BALTIMORE — It began around four or five years ago when Deborah Dressel was having pain in her lower back and buttocks area.
She had initially contributed it to the long drive from living on the Eastern Shore and working 12 hour shifts at shock trauma. She thought it was just normal back pain, but went to see a primary care doctor.
That doctor had a scan done, but nothing showed up. But within the next year, she could start to feel a lump in her back and the pain became more consistent with everyday activity and even worse when she was sitting.
"Basically every year that I was going in for my physical, for the last four or five years, I'm saying I have this pain, I have this pain. It's not going away," she explained.
This is when she went in to see Dr. Sonia Alencherry with MedStar Health.
"She was very thorough with the whole family history and everything," Dressel said. "She sent me to another general surgery thinking maybe it could be my spine or like just a cyst or something. He sent me for an MRI. He didn't like what he saw and then that's how I ended up with Dr. Wallace with the diagnosis of Chordoma."
Dr Alencherry said it's important to her to listen to the patient as they usually know their body the best.
"Her description of a chronic issue worsening always warrants further testing/evaluation in my opinion," she explained. "I would recommend to someone to speak to their primary care physician if there are issues that are interfering with your daily activities."
Chordomas are bone cancers that occur in the spine, most often at the base of the spine where it joins with the pelvis and the tailbone, called the sacrum and coccyx.
According to Dr. Matt Wallace with MedStar Health, Dressel's symptoms of low back pain, pain with sitting and a fullness around her tailbone is a fairly common complaint with sacral/coccygeal chordomas, though larger tumors can push on pelvic organs and nerve roots.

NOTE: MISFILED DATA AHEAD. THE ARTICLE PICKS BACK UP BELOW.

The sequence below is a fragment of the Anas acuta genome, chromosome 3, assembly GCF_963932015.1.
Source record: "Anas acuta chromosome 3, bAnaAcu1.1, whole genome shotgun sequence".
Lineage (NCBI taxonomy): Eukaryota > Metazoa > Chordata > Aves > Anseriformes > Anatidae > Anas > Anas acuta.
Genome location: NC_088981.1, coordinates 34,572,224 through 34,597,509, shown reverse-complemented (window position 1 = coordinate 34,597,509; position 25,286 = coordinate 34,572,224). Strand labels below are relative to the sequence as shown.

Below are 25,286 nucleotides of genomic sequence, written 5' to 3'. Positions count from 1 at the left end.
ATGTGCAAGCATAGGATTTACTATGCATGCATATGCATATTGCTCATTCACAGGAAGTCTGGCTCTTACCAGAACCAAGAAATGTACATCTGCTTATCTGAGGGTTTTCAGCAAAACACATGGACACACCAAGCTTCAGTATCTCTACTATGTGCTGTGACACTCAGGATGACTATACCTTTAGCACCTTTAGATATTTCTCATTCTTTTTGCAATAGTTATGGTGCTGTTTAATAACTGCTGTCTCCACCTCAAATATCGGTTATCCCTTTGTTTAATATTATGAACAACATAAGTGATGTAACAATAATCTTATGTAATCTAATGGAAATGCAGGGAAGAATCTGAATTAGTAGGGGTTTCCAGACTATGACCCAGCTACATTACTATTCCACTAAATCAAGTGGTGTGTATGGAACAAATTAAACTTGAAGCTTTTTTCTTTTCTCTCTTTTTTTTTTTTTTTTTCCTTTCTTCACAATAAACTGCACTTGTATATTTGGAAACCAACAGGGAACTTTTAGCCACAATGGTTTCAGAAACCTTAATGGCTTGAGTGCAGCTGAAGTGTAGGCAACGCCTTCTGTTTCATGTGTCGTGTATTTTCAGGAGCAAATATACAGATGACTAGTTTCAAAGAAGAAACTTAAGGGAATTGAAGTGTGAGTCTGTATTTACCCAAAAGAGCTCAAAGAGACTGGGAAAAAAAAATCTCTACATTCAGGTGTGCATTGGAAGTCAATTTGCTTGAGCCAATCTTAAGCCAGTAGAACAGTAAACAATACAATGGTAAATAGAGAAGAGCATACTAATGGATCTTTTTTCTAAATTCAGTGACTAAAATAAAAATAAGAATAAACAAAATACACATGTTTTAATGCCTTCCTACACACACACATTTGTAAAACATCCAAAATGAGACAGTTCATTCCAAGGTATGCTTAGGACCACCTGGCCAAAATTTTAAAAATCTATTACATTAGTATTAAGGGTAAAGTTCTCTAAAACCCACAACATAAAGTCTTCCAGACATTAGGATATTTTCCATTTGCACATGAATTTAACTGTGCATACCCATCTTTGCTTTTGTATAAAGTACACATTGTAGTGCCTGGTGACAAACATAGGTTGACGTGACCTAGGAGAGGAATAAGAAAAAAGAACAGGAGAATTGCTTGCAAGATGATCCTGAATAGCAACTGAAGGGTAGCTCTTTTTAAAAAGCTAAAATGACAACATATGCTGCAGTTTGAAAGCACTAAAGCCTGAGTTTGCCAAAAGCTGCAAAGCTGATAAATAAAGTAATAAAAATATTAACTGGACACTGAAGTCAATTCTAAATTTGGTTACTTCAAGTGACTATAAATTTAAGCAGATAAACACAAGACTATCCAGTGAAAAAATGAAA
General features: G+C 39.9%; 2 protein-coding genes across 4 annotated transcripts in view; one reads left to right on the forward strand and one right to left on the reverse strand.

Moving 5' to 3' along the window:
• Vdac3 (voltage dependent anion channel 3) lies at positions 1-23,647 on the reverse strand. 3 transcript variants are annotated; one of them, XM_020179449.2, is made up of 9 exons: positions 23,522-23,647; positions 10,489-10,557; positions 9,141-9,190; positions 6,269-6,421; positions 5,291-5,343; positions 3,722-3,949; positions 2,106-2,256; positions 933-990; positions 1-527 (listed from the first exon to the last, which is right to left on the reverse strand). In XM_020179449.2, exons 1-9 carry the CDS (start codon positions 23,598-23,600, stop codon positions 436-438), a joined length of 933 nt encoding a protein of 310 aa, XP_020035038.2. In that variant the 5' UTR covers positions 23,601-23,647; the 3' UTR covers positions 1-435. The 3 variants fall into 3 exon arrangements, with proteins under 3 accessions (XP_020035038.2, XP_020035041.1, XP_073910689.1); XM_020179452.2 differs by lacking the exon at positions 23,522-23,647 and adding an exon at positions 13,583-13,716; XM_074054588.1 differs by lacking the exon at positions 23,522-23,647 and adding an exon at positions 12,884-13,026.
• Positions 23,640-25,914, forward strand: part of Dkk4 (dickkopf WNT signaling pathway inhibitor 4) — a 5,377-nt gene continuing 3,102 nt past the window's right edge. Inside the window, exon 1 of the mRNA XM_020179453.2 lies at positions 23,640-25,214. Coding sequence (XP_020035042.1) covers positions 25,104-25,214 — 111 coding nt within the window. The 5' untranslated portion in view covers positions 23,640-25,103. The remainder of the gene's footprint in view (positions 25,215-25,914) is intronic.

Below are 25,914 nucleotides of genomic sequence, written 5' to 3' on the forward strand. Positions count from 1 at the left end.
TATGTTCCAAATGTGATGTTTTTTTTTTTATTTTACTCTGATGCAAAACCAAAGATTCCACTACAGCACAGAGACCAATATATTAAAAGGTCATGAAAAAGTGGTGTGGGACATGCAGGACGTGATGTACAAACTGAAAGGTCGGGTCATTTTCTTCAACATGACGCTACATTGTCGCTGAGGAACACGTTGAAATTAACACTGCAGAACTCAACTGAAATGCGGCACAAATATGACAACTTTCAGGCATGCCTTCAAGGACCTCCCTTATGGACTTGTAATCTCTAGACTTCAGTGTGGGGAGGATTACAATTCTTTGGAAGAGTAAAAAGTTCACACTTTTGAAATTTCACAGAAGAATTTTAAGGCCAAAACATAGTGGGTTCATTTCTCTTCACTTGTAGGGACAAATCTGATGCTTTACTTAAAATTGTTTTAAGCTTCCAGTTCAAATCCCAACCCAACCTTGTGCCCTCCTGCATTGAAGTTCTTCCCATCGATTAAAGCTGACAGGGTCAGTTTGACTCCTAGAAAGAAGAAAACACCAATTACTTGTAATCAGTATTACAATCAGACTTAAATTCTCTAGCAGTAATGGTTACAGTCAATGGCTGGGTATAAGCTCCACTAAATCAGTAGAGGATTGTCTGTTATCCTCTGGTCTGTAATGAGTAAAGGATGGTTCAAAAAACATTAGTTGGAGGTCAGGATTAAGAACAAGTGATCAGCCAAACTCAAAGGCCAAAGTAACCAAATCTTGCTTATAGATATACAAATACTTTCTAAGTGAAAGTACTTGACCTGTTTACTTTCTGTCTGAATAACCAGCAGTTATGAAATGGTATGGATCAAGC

"I have had other chordoma patients present with numbness and tingling, difficulty with bladder and bowel functiona and pain with defecation," he explained. "Like many back pain patients, Mrs. Dressel had an MRI of her lower back, which typically does not extend through the sacrum, so the diagnosis is often missed for months because the imaging does not capture the tumor."
Dr. Wallace said she was fortunate that she had a history of a benign lipoma removed from her back, and her primary care specialist ordered an MRI of the pelvis that did identify the Chordoma while it was still small.
The doctor says most of the Chordomas he sees are three to four times larger by the time they are finally identified.
"I had surgery, they removed my coccyx with tailbone and part of my sacrum and tissue around it. They take it out in one whole segment. So it doesn't spread or vibrate," Dressel explained. "Now it's every three months its a follow up with an MRI."
For Dressel, she said it was a relief knowing that it wasn't all in her head, because no one could feel the knot she had.
"It was a relief, but then it was scary at the same time," she said.
These types of cancers are very rare, so there isn't a recommended screening test or exam to check for this cancer that is literally "one in a million." But as a general recommendation, Dr. Wallace says anyone with back pain and numbness, tingling, weakness, or bowel or bladder symptoms should be evaluated by a specialist.
Dressell says she wants people to know how important it is that people are listening to their bodies and asking questions.
"Listen to [your] instinct," she said. "Don't just pass it off as something that can go away or won't go away, get a second opinion."
For more information on MedStar Health and their resources, click here.